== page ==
Not in the name of God
“WHAT would you do if your wife arrived home at four in the morning and you didn’t even know where she had been?” boomed Senator Dr Ismail Buledi, the JUI-F senator.
He was part of a TV discussion on the domestic violence bill (DVB) and was expressing opposition to the proposed legislation on the grounds that it would promote ‘western-style freedoms’, was un-Islamic and would lead to the dismantling of ‘our family structures and values’.
If his contention hadn’t been so sad, it would have been laughable. Doesn’t he know that if your spouse (man or woman) arrives home at four in the morning and you haven’t the foggiest where they have been and why, your relationship may well be over anyway and is best terminated?
No, the good doctor would rather take a whip to the wife and reform/cure her of her disappearance disease and still want to own her even if every inch of her skin is broken and her whole body represents different shades of black and blue.
One only need google the senator’s name to find out what constitutes Islamic for him with suggestions that the doctor has a deep interest in not only the disappearance disease of spouses but also in duty-free diesel, dare one say in itself a disease rampant in the JUI-F hierarchy.
No. I am not being facetious about an issue so grave. Dr Buledi, like all good JUI-F leaders and legislators, is a man of God no doubt who doesn’t tire of saying Islam accords a special status, rights and dignity to women witnessed nowhere else.
So, the senator must be in the company whose ranks at last count stood at many, many million strong. Yes, the ranks where all of us have figured either permanently or temporarily at one point or the other: male chauvinists well-endowed with hypocrisy.
All the ‘family structure, values’ and of course religion that are thrown at our activists, bulk of them women, battling biases of Himalayan proportions, in order to seek an existence rooted in equality are no more than an attempt to maintain the status quo.
A status quo where we are free to treat half of humankind at the best of times as a coveted object of beauty and in most other cases as mere property to be used, abused at will.
Tell me, what is acid-throwing symptomatic of if not such a mindset: if I cannot own a woman, no one else will as I will disfigure her, mutilate her, leave her good for no one else. Sick. Very sick indeed. We all condemn acid-throwing, don’t we?
I am sure so does the good senator and most of his ilk, as was evidenced in a recently passed law. But he has a different view about ‘disciplining a spouse gone astray’, and would think nothing of prescribing the raising of a hand, of administering a good beating to a wife, in order to make her fall in line.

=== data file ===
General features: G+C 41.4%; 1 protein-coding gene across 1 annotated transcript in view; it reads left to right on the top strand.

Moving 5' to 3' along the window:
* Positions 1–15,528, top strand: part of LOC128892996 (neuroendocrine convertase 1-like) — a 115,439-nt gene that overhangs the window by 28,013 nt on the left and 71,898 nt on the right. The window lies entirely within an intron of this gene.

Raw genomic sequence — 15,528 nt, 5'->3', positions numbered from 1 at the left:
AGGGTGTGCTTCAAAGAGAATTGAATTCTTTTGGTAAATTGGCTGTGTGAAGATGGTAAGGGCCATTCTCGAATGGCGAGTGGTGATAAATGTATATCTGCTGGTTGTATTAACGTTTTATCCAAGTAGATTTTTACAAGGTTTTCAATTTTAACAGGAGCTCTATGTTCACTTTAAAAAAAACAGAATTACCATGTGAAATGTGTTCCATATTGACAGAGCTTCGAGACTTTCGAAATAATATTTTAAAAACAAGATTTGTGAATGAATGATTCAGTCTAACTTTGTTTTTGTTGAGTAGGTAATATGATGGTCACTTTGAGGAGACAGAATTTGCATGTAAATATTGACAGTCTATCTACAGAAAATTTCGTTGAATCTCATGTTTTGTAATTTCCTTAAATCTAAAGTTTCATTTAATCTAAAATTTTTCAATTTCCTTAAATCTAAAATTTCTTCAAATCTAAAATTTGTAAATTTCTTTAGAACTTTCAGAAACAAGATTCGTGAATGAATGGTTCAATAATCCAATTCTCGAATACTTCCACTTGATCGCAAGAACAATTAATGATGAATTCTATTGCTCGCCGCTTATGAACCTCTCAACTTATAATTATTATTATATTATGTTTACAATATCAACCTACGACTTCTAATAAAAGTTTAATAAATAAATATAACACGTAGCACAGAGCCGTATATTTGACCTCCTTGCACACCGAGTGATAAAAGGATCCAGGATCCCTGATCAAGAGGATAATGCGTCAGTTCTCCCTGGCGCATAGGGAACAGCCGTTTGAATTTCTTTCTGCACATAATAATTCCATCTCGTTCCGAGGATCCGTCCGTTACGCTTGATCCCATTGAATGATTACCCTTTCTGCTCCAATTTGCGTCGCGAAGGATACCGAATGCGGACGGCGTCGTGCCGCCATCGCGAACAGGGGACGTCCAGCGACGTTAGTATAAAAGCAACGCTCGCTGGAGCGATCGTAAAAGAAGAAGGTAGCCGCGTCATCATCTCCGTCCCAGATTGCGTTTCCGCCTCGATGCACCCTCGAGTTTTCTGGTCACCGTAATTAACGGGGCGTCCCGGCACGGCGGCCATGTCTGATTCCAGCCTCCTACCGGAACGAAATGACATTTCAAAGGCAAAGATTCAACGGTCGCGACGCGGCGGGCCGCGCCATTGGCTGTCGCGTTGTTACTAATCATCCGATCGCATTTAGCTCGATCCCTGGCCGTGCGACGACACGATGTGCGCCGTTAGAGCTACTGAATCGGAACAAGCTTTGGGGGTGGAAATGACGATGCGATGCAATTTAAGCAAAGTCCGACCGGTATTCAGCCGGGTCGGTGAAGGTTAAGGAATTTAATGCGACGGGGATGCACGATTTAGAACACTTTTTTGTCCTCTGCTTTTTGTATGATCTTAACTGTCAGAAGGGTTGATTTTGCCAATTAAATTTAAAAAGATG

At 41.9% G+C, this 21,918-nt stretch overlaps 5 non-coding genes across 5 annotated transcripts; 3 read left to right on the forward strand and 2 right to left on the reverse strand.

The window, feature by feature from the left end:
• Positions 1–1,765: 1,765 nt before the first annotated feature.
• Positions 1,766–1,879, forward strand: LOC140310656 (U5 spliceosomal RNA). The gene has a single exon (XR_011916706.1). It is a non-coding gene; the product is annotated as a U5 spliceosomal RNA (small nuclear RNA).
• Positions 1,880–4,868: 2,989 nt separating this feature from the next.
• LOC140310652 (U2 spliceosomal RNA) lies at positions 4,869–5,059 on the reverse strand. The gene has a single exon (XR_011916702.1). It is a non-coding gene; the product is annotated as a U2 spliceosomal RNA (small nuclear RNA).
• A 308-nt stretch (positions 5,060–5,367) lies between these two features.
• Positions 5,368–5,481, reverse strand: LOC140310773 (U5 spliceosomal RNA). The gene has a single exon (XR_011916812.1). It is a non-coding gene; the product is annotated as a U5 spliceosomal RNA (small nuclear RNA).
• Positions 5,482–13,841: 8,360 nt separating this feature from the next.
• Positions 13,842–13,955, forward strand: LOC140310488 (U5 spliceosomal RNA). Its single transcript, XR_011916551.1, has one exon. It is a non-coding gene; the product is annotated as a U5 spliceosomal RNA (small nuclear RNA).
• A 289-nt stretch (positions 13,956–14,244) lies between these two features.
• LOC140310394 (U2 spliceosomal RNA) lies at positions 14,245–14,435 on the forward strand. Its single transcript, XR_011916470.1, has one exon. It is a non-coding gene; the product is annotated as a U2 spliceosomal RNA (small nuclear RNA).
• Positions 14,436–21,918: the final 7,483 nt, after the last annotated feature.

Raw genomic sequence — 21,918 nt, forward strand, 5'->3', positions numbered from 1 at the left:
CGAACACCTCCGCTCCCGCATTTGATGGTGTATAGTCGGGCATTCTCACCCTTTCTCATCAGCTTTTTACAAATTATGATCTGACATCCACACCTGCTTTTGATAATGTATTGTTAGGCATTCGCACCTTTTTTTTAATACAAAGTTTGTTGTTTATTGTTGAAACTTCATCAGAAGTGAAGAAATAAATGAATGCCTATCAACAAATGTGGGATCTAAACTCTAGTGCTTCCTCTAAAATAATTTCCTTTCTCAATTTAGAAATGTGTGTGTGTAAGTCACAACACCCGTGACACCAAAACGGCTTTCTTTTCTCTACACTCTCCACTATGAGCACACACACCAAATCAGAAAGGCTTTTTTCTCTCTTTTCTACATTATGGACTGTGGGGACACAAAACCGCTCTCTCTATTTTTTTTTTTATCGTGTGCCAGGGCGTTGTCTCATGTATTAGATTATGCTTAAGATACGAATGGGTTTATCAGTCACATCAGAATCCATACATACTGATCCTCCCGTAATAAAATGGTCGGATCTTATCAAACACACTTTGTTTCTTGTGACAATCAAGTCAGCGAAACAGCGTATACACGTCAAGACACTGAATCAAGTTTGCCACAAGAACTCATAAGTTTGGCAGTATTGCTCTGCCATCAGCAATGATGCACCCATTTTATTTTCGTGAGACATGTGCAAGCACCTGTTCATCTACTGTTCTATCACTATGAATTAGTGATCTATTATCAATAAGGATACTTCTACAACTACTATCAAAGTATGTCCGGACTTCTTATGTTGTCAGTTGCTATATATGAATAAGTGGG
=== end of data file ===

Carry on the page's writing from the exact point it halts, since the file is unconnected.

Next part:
It isn’t about religion, it isn’t about family structures, it isn’t about our values vis-à-vis western-style freedoms. It’s about ownership. It is about the vilest and most archaic notion of a woman’s place in our midst.
So, what’s new in all this? Haven’t we seen a raft of legislation in the country through the late 1970s and 1980s consigning women to a secondary status? And all this justified, as we do with most of our base instincts, in the name of religion and God.
But, yes, wouldn’t one argue, the 1980s mainly belonged to a dictator who pursued an obscurantist agenda with a zeal that would put to shame the enthusiasm of most men of cloth whatever their denomination.
Now, we have a democracy. We have a governing party whose leadership remained twice in the hands of women. One of them became the prime minister twice after having waged a relentless struggle against dictatorship and then offered the supreme sacrifice. We have an opposition party which was led so ably, literally electrified, by a woman when the male leadership was incarcerated and unable to lead the defiance against another dictator. We have women ministers, ambassadors, editors, surgeons, lawyers.
In brief, excelling in every field they choose to enter; competing successfully against men at every step, despite a playing field that is so not level for them. But at the same time we have women killed everyday for merely wanting to marry a man of their choice.
Everyday, we have dozens of women raped and I am not even counting marital rape here because then the number would be infinitely higher. We are known to bury women alive to ‘protect our values, family structures’ and to prevent our society embracing ‘western-style freedoms’.
Suffice it to say that those who feel the West guarantees freedom, equality to women and protection against domestic abuse are sadly mistaken. For, no matter, what the law of the land stipulates, men will be men.
A recent study claimed that among women who suffer domestic abuse in the US, the spouses of policemen constituted a higher proportion simply because the cops responding to emergency calls and investigating such cases seldom went against their fellow male colleagues, encouraging them.
However, legislation does exist and is relied upon to penalise offenders. In our case, if the opposition to the domestic violence bill (and this isn’t to say the draft may be perfect and may not need to be improved) assumes a God vs godless form, its passage is unlikely. The dictator may have died, his ideology thrives.
In such an event, what options for example will we, as parents of two lovely daughters, be left with. Organise self-defence lessons for them so they can break the raised hand of a man if ever confronted with it. Maybe we will.
The writer is a former editor of Dawn.